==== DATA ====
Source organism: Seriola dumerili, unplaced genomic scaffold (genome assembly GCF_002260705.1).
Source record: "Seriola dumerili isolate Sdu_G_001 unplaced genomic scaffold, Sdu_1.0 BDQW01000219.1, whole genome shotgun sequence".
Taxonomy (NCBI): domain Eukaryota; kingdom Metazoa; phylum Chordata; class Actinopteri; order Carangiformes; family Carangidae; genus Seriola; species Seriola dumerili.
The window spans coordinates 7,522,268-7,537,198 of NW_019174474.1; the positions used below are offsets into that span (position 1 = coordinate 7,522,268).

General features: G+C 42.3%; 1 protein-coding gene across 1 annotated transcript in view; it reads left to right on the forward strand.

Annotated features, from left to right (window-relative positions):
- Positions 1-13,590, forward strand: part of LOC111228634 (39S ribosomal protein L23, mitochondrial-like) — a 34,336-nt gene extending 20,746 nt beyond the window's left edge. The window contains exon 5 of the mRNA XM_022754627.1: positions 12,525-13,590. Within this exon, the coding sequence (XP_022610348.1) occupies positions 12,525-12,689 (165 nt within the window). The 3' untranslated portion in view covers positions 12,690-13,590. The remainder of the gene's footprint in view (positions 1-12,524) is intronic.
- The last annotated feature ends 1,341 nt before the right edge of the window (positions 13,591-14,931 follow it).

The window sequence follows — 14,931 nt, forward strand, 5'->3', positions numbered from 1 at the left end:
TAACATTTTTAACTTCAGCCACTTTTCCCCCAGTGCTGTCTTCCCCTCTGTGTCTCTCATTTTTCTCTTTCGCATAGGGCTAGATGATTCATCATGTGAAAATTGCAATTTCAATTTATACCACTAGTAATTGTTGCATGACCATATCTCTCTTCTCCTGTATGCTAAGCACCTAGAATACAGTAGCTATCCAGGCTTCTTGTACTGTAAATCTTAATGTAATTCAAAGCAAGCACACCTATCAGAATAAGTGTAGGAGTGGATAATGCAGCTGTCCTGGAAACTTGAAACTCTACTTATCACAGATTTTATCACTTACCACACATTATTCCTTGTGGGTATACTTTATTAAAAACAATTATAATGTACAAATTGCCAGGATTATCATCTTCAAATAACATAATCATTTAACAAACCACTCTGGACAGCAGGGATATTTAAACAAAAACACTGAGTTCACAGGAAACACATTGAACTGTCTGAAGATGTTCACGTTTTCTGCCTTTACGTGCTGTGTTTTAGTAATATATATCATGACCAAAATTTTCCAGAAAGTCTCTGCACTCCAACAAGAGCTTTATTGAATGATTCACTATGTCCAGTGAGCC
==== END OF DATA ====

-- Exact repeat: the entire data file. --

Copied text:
Source organism: Seriola dumerili, unplaced genomic scaffold (genome assembly GCF_002260705.1).
Source record: "Seriola dumerili isolate Sdu_G_001 unplaced genomic scaffold, Sdu_1.0 BDQW01000219.1, whole genome shotgun sequence".
Taxonomy (NCBI): domain Eukaryota; kingdom Metazoa; phylum Chordata; class Actinopteri; order Carangiformes; family Carangidae; genus Seriola; species Seriola dumerili.
The window spans coordinates 7,522,268-7,537,198 of NW_019174474.1; the positions used below are offsets into that span (position 1 = coordinate 7,522,268).

General features: G+C 42.3%; 1 protein-coding gene across 1 annotated transcript in view; it reads left to right on the forward strand.

Annotated features, from left to right (window-relative positions):
- Positions 1-13,590, forward strand: part of LOC111228634 (39S ribosomal protein L23, mitochondrial-like) — a 34,336-nt gene extending 20,746 nt beyond the window's left edge. The window contains exon 5 of the mRNA XM_022754627.1: positions 12,525-13,590. Within this exon, the coding sequence (XP_022610348.1) occupies positions 12,525-12,689 (165 nt within the window). The 3' untranslated portion in view covers positions 12,690-13,590. The remainder of the gene's footprint in view (positions 1-12,524) is intronic.
- The last annotated feature ends 1,341 nt before the right edge of the window (positions 13,591-14,931 follow it).

The window sequence follows — 14,931 nt, forward strand, 5'->3', positions numbered from 1 at the left end:
TAACATTTTTAACTTCAGCCACTTTTCCCCCAGTGCTGTCTTCCCCTCTGTGTCTCTCATTTTTCTCTTTCGCATAGGGCTAGATGATTCATCATGTGAAAATTGCAATTTCAATTTATACCACTAGTAATTGTTGCATGACCATATCTCTCTTCTCCTGTATGCTAAGCACCTAGAATACAGTAGCTATCCAGGCTTCTTGTACTGTAAATCTTAATGTAATTCAAAGCAAGCACACCTATCAGAATAAGTGTAGGAGTGGATAATGCAGCTGTCCTGGAAACTTGAAACTCTACTTATCACAGATTTTATCACTTACCACACATTATTCCTTGTGGGTATACTTTATTAAAAACAATTATAATGTACAAATTGCCAGGATTATCATCTTCAAATAACATAATCATTTAACAAACCACTCTGGACAGCAGGGATATTTAAACAAAAACACTGAGTTCACAGGAAACACATTGAACTGTCTGAAGATGTTCACGTTTTCTGCCTTTACGTGCTGTGTTTTAGTAATATATATCATGACCAAAATTTTCCAGAAAGTCTCTGCACTCCAACAAGAGCTTTATTGAATGATTCACTATGTCCAGTGAGCC